Japanese mythology Japanese myths, as generally recognized in the mainstream today, are based on the Kojiki, the Nihon Shoki, and some complementary books. The Kojiki, or "Record of Ancient Matters", is the oldest surviving account of Japan's myths, legends and history. The Shintōshū describes the origins of Japanese deities from a Buddhist perspective, while the Hotsuma Tsutae records a substantially different version of the mythology. One notable feature of Japanese mythology is its explanation of the origin of the imperial family which has been used historically to assign godhood to the imperial line. The Japanese title of the Emperor of Japan, tennō (天皇), means "heavenly sovereign". Note: Japanese is not transliterated consistently across all sources, see: #Spelling of proper nouns Creation myth[edit] In the Japanese creation myth, the first deities which came into existence, appearing at the time of the creation of the universe, are collectively called Kotoamatsukami. Kuniumi and Kamiumi[edit]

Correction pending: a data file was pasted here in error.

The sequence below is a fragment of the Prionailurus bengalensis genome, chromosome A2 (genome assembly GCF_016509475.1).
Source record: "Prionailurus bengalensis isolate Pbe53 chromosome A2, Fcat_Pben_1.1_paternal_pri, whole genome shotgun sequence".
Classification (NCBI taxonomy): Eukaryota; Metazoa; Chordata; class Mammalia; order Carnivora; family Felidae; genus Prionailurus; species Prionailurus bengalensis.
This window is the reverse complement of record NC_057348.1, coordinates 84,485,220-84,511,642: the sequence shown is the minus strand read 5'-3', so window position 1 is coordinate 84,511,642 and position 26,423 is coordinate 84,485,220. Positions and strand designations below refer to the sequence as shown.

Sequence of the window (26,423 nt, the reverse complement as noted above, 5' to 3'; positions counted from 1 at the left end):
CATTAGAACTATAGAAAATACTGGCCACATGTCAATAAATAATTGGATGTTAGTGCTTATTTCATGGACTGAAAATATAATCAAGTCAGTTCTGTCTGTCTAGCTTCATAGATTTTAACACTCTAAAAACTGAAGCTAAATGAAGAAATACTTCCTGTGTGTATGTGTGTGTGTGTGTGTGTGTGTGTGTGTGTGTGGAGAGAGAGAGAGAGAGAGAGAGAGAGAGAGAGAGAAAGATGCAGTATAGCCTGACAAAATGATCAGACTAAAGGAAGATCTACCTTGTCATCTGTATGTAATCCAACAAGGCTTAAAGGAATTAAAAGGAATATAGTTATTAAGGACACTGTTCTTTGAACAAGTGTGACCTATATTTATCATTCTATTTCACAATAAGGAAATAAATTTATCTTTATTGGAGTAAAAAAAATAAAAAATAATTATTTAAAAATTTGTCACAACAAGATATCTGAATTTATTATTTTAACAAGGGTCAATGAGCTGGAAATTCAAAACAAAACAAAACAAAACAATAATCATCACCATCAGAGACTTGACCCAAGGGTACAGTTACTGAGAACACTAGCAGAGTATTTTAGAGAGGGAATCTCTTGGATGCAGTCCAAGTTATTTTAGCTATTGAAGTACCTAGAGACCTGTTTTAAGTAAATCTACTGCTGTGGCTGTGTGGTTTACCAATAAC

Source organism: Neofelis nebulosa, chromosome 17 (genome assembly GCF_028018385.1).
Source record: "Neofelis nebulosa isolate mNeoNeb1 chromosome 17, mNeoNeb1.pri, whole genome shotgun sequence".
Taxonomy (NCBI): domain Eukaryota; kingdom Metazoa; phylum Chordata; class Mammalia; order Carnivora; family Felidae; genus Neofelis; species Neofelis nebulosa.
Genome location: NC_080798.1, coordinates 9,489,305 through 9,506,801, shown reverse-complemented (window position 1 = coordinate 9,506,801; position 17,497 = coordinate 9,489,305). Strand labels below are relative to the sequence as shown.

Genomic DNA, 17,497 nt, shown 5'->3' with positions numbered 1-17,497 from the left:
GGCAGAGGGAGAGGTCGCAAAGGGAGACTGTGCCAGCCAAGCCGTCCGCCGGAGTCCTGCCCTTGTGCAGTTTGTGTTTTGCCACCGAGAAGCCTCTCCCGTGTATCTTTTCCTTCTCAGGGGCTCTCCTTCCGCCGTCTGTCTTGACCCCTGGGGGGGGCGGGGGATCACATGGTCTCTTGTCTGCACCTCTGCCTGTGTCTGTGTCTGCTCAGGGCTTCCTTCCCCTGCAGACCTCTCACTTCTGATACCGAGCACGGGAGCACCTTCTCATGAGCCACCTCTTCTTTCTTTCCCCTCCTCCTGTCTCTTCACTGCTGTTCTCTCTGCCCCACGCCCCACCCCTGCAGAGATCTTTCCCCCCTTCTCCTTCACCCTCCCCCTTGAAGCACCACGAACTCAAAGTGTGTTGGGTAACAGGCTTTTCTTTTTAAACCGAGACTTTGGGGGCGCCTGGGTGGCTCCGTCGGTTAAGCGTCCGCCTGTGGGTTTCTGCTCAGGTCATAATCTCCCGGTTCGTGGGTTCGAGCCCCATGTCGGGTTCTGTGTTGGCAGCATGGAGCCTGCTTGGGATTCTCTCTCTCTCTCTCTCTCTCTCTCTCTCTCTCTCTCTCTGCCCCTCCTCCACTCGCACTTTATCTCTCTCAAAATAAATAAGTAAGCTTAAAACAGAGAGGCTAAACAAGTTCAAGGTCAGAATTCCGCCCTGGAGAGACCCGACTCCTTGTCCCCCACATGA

The Hedge Druid: Maps1 – England This is a gazeteer listing information about the sacred sites we have visited and mapped for subtle energies. This page covers the sites in England. Contents:- Arbor Low Location: Near the village of Parsley Hay, Derbyshire Peak District, Northern England. (SK160636 – follow A515 road) Arbor Low has been called the Stonehenge of the North probably on account of the amount of area it covers and the size of the stones that remain there, although today they are all laying flat. This site is one at which Kal feels particularly energised. Energetic condition : Every time we have visited and dowsed at this site it has been registering as a strong response, The rods swings forcefully, smoothly, directly and precisely here in response to questions. Recumbent stones at Arbor Low Energy types: MALE / SUN + FEMALE / EARTH + MOON: Around the central stones was a 2m wide band of male energy, which was then surrounded by a band of female energy encompassing the stones that formed the inner circle.

Related: